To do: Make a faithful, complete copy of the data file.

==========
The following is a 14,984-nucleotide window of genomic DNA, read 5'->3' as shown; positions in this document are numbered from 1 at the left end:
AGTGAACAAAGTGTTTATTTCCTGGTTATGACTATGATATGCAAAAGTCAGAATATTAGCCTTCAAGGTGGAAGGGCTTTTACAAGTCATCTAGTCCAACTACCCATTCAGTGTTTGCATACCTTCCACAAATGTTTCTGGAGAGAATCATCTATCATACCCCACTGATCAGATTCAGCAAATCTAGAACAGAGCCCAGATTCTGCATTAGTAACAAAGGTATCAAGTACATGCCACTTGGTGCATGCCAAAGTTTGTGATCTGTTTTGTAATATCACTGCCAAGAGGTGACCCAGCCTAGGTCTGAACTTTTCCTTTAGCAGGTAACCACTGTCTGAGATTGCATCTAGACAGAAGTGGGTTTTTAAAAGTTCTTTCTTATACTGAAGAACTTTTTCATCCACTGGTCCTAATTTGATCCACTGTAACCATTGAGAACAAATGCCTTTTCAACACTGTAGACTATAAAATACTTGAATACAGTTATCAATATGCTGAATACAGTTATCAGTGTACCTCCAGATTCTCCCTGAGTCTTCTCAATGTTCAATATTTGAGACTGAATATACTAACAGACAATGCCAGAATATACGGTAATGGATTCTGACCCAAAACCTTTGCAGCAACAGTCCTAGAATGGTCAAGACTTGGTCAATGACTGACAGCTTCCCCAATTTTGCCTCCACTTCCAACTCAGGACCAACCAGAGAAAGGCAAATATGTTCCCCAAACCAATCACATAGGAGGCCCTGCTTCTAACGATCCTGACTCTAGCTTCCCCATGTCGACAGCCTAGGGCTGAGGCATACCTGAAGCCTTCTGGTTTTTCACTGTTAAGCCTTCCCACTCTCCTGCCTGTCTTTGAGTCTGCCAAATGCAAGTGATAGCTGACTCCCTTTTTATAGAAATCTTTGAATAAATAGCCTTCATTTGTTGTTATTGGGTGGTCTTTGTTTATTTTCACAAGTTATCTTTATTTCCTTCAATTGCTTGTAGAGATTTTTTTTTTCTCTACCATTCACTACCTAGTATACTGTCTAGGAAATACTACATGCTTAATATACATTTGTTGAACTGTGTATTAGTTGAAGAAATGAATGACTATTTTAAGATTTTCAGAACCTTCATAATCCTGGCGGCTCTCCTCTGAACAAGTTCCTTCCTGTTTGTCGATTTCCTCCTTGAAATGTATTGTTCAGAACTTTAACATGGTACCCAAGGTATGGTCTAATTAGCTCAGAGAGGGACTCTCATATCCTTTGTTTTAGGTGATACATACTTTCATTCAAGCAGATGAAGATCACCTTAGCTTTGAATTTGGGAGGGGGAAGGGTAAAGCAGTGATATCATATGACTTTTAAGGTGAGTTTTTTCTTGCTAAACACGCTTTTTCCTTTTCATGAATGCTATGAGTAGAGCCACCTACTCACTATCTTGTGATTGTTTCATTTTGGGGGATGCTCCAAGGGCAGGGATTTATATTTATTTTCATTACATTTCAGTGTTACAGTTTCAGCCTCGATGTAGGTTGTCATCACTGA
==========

The following is a 14,984-nucleotide window of genomic DNA, read 5'->3' as shown; positions in this document are numbered from 1 at the left end:
AGTGAACAAAGTGTTTATTTCCTGGTTATGACTATGATATGCAAAAGTCAGAATATTAGCCTTCAAGGTGGAAGGGCTTTTACAAGTCATCTAGTCCAACTACCCATTCAGTGTTTGCATACCTTCCACAAATGTTTCTGGAGAGAATCATCTATCATACCCCACTGATCAGATTCAGCAAATCTAGAACAGAGCCCAGATTCTGCATTAGTAACAAAGGTATCAAGTACATGCCACTTGGTGCATGCCAAAGTTTGTGATCTGTTTTGTAATATCACTGCCAAGAGGTGACCCAGCCTAGGTCTGAACTTTTCCTTTAGCAGGTAACCACTGTCTGAGATTGCATCTAGACAGAAGTGGGTTTTTAAAAGTTCTTTCTTATACTGAAGAACTTTTTCATCCACTGGTCCTAATTTGATCCACTGTAACCATTGAGAACAAATGCCTTTTCAACACTGTAGACTATAAAATACTTGAATACAGTTATCAATATGCTGAATACAGTTATCAGTGTACCTCCAGATTCTCCCTGAGTCTTCTCAATGTTCAATATTTGAGACTGAATATACTAACAGACAATGCCAGAATATACGGTAATGGATTCTGACCCAAAACCTTTGCAGCAACAGTCCTAGAATGGTCAAGACTTGGTCAATGACTGACAGCTTCCCCAATTTTGCCTCCACTTCCAACTCAGGACCAACCAGAGAAAGGCAAATATGTTCCCCAAACCAATCACATAGGAGGCCCTGCTTCTAACGATCCTGACTCTAGCTTCCCCATGTCGACAGCCTAGGGCTGAGGCATACCTGAAGCCTTCTGGTTTTTCACTGTTAAGCCTTCCCACTCTCCTGCCTGTCTTTGAGTCTGCCAAATGCAAGTGATAGCTGACTCCCTTTTTATAGAAATCTTTGAATAAATAGCCTTCATTTGTTGTTATTGGGTGGTCTTTGTTTATTTTCACAAGTTATCTTTATTTCCTTCAATTGCTTGTAGAGATTTTTTTTTTCTCTACCATTCACTACCTAGTATACTGTCTAGGAAATACTACATGCTTAATATACATTTGTTGAACTGTGTATTAGTTGAAGAAATGAATGACTATTTTAAGATTTTCAGAACCTTCATAATCCTGGCGGCTCTCCTCTGAACAAGTTCCTTCCTGTTTGTCGATTTCCTCCTTGAAATGTATTGTTCAGAACTTTAACATGGTACCCAAGGTATGGTCTAATTAGCTCAGAGAGGGACTCTCATATCCTTTGTTTTAGGTGATACATACTTTCATTCAAGCAGATGAAGATCACCTTAGCTTTGAATTTGGGAGGGGGAAGGGTAAAGCAGTGATATCATATGACTTTTAAGGTGAGTTTTTTCTTGCTAAACACGCTTTTTCCTTTTCATGAATGCTATGAGTAGAGCCACCTACTCACTATCTTGTGATTGTTTCATTTTGGGGGATGCTCCAAGGGCAGGGATTTATATTTATTTTCATTACATTTCAGTGTTACAGTTTCAGCCTCGATGTAGGTTGTCATCACTGA